The Student Consultancy – for Schools

Each year, more than 450 undergraduate and graduate students take part, and the evidence is that they gain real employability skills, particularly in the areas of team work and business awareness, while the local community gets to work hands-on with the students who study in this city.

We have piloted an adapted programme for sixth-formers over the last three years, – working with schools including Berkhamsted School and Oxford High School. We are delighted that we can now expand the programme. The evidence from the pilot is that all the benefits reported by Oxford students are mirrored in the sixth-formers: increased confidence, business awareness, and planning skills all improved.

The Student Consultancy for Schools (TSCS) is not a static programme: we are excited about growing the programme to all types of schools, across the country, and importantly to learning from you as you work with your pupils and local organisations. TSC has developed and become more polished over the years since its launch almost ten years ago, and we expect to do the same with your help and enthusiasm over the next few years.

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In student feedback, the main reasons candidates give for applying to TSCS are:

  • A wish to use their intellect to give back to the community in their year 13 volunteer placement
  • A wish to build experience towards a career in business, entrepreneurialism or consulting
  • An opportunity for arts and humanities students to broaden their CV to include business skills
  • To use skills gained elsewhere (for example on the Young Enterprise programme), toward the next challenge

Skills developed by the programme

A key objective of the project is to encourage students to see volunteering and engagement with the local community as the norm, whilst gaining valuable business experience and developing key employability skills. Student outcomes include:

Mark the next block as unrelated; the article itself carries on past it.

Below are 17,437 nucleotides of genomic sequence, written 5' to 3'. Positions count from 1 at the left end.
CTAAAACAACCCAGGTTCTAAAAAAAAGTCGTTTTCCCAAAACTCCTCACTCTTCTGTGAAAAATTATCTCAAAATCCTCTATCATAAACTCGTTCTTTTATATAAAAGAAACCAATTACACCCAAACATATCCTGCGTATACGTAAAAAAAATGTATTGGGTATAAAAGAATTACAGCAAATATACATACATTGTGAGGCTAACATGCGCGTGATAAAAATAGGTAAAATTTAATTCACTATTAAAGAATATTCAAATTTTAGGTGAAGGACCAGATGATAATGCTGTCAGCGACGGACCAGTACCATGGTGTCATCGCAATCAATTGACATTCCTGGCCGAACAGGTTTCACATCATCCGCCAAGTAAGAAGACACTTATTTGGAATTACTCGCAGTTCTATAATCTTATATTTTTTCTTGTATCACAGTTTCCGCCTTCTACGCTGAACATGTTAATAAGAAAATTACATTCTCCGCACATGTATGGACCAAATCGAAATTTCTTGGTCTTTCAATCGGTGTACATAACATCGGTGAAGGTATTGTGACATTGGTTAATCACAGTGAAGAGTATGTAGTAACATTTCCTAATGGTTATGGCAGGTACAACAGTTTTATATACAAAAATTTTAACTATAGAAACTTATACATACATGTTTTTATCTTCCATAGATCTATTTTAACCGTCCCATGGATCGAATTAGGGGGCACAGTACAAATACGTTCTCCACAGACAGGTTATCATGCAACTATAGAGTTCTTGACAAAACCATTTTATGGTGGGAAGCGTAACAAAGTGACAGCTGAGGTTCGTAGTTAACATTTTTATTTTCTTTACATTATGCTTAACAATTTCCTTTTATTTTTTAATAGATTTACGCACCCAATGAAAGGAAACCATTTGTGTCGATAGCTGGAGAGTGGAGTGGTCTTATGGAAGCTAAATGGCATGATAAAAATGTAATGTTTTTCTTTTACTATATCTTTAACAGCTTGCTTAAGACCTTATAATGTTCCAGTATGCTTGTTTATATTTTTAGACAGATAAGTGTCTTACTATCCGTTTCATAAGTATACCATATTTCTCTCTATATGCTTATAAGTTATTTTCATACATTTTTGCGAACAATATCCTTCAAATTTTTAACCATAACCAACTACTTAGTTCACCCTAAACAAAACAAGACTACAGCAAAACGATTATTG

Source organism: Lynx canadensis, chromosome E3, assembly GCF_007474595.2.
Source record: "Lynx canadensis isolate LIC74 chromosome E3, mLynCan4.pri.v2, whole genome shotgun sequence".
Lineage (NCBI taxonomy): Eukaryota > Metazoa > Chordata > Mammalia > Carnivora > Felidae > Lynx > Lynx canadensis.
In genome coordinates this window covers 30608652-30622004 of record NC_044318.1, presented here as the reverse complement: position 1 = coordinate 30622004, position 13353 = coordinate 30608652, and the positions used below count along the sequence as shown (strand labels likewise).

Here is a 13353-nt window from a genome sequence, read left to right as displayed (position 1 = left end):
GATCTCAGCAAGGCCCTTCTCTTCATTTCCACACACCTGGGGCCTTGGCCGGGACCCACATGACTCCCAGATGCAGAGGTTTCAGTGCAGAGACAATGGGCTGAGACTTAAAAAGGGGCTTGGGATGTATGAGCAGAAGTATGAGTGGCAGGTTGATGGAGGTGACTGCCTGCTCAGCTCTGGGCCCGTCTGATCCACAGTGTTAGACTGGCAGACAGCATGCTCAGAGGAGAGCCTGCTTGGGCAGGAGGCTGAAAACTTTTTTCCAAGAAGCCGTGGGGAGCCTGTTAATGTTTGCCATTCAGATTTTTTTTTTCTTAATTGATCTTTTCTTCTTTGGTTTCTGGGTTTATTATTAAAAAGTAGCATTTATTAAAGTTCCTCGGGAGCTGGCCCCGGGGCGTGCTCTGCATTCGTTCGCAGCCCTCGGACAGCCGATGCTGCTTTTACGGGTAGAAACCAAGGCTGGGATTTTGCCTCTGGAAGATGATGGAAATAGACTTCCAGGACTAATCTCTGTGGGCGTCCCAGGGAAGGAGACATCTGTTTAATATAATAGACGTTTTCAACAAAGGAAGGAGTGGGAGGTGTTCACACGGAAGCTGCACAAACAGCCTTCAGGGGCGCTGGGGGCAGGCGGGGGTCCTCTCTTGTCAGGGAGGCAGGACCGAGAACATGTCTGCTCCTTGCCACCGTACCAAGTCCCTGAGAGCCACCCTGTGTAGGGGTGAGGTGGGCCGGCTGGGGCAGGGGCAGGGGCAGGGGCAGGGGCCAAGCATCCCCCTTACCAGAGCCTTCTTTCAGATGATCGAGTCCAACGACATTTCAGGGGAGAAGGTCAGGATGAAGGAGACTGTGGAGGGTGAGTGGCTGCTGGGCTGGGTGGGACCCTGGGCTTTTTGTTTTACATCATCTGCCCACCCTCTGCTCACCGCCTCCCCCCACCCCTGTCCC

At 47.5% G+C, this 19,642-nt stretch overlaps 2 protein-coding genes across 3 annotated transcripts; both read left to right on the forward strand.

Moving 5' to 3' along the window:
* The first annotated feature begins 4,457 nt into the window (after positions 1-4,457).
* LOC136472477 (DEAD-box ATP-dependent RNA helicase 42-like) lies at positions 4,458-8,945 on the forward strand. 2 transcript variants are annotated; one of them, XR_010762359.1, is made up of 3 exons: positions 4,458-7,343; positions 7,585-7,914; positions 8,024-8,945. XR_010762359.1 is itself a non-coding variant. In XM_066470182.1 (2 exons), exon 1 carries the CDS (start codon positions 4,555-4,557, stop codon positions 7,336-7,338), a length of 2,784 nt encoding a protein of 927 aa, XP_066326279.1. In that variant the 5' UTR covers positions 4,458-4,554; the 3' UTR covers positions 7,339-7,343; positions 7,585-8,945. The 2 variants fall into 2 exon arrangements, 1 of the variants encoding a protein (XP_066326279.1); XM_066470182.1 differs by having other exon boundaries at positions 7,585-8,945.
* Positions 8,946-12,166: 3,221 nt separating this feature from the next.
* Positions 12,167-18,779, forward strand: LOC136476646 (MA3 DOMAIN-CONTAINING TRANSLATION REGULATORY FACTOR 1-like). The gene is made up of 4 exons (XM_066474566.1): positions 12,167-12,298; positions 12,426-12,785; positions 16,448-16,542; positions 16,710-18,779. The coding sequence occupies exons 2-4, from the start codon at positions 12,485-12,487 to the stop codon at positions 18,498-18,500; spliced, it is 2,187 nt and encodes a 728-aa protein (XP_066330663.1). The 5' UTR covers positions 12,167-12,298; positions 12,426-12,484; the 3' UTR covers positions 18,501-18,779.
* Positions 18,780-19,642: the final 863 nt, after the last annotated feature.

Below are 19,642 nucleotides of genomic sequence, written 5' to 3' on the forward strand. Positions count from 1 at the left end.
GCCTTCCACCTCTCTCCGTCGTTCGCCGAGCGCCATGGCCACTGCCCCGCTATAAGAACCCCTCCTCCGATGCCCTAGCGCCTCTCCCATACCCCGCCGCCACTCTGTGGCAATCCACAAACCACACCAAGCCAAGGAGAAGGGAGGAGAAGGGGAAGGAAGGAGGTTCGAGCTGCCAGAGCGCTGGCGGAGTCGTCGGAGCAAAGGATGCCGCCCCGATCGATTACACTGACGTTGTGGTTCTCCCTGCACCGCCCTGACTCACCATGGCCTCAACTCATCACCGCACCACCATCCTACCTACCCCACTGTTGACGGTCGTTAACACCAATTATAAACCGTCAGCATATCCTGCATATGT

• Independent researching skills
  • Strategy skills
  • Learning to communicate professionally
  • Presentation skills
  • Team working skills
  • Real life business experience
  • Confidence!
  • Learning to deliver – no matter what!

Source projects

Pupils work in teams of 5 or 6 on a client’s real business issue, over the space of one or two terms, e.g. from January to May.

The school’s project leader (usually a teacher) will source as many projects as there are teams. We would suggest starting modestly with two or three projects. Sources of projects can be organisations where parents work; where Governors work; that the school has worked with before; or local charities, councils or businesses.

A template for defining the Client Brief is provided, together with examples of other TSCS project briefs to give you an idea of what works well.

Select pupils

Promote the programme to pupils, usually Year 13, in the autumn term – perhaps by running an information session one lunchtime or after school. Ask for pupils to submit an application briefly outlining why they want to take part.

Invite the shortlisted pupils (maybe all of them) to an Assessment Session. Examples are available. Pupils work in teams on a very short challenge, for maybe 20 minutes, and then present back to the assessors, role playing a client. Pupils are not expected to answer the question posed, but to describe, in one to two minutes each, how their team would address the challenge.